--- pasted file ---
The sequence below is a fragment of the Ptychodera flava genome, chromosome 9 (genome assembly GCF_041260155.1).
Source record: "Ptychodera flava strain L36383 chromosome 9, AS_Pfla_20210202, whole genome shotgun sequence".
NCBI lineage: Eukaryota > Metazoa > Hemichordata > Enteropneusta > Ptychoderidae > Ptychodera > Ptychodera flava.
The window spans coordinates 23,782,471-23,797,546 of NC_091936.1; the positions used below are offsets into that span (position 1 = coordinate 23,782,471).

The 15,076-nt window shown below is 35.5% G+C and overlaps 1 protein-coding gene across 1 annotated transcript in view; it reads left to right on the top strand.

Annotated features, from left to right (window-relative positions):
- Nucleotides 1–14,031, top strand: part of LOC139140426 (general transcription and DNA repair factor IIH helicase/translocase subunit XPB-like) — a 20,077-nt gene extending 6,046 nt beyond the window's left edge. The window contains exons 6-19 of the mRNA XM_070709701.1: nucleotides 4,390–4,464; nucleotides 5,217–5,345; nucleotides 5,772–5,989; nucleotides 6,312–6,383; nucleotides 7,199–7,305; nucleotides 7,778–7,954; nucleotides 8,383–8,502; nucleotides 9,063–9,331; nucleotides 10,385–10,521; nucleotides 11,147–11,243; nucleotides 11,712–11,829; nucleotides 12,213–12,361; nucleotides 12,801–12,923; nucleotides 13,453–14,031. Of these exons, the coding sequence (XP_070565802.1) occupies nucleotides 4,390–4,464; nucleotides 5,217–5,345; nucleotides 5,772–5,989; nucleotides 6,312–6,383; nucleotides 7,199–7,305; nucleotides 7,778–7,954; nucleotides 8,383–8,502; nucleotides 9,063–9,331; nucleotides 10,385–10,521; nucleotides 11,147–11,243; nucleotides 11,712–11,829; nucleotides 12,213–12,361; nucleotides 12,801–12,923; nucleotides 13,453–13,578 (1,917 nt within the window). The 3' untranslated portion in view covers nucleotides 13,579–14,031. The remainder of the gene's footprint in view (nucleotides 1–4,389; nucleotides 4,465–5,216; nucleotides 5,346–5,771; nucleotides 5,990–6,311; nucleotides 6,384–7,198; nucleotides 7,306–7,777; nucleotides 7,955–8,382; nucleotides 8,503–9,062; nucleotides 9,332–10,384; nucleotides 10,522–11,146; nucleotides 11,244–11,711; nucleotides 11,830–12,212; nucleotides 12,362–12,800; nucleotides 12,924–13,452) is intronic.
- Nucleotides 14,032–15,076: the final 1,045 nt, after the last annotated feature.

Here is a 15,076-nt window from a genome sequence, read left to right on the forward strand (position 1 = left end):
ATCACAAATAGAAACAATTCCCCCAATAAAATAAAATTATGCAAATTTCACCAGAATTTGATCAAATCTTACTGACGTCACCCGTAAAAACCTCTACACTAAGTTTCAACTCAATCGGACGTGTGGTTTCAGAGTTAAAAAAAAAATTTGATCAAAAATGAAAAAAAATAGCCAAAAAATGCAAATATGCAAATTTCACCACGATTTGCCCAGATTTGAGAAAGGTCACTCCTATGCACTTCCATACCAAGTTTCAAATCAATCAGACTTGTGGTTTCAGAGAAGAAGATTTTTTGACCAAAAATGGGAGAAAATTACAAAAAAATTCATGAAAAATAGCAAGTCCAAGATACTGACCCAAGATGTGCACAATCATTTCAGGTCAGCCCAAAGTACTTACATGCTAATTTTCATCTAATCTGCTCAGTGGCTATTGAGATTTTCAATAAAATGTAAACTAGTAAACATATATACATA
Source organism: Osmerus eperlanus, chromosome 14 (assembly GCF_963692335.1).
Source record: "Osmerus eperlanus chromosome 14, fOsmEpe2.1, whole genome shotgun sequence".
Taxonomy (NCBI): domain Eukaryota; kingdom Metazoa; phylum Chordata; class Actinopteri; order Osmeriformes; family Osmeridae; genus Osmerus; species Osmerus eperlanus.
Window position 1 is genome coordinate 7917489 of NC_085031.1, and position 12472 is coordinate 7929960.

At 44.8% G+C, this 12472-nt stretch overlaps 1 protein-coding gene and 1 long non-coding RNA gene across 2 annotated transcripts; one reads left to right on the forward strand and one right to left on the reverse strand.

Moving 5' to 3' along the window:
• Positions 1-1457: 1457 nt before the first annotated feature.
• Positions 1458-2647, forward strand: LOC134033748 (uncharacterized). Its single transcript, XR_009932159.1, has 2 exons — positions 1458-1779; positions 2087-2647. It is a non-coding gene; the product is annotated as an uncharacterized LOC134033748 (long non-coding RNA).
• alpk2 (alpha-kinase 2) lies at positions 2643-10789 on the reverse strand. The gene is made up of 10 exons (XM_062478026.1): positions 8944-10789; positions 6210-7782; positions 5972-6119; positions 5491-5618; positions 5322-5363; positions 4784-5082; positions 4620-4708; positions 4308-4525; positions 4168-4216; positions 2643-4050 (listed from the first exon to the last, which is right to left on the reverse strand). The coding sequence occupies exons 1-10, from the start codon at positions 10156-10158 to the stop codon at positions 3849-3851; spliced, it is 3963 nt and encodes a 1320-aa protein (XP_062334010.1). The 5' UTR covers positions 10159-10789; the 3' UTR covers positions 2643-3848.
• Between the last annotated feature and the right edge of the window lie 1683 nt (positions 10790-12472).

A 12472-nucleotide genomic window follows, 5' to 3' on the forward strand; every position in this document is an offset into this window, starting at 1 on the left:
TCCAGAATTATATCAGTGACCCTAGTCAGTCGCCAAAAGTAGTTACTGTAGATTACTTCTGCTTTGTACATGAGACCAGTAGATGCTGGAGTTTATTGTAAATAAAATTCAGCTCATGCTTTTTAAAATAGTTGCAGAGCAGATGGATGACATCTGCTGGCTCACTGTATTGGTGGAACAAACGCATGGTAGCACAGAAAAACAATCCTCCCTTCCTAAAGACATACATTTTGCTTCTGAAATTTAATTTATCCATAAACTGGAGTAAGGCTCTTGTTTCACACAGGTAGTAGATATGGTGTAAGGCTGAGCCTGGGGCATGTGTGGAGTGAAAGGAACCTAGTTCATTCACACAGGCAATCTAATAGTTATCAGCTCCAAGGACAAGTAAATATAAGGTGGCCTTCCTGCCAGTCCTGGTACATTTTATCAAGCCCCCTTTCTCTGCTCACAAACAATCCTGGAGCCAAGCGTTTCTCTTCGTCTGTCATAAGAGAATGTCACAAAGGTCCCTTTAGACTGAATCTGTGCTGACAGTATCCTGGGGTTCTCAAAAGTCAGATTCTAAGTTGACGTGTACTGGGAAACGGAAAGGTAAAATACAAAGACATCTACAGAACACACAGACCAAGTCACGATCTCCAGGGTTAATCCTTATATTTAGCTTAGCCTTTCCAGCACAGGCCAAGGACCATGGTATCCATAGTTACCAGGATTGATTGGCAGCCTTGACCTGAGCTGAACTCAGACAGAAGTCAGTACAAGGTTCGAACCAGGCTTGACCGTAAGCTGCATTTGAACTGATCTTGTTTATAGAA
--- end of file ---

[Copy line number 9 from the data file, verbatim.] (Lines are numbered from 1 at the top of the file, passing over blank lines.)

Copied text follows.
Here is a 15,076-nt window from a genome sequence, read left to right on the forward strand (position 1 = left end):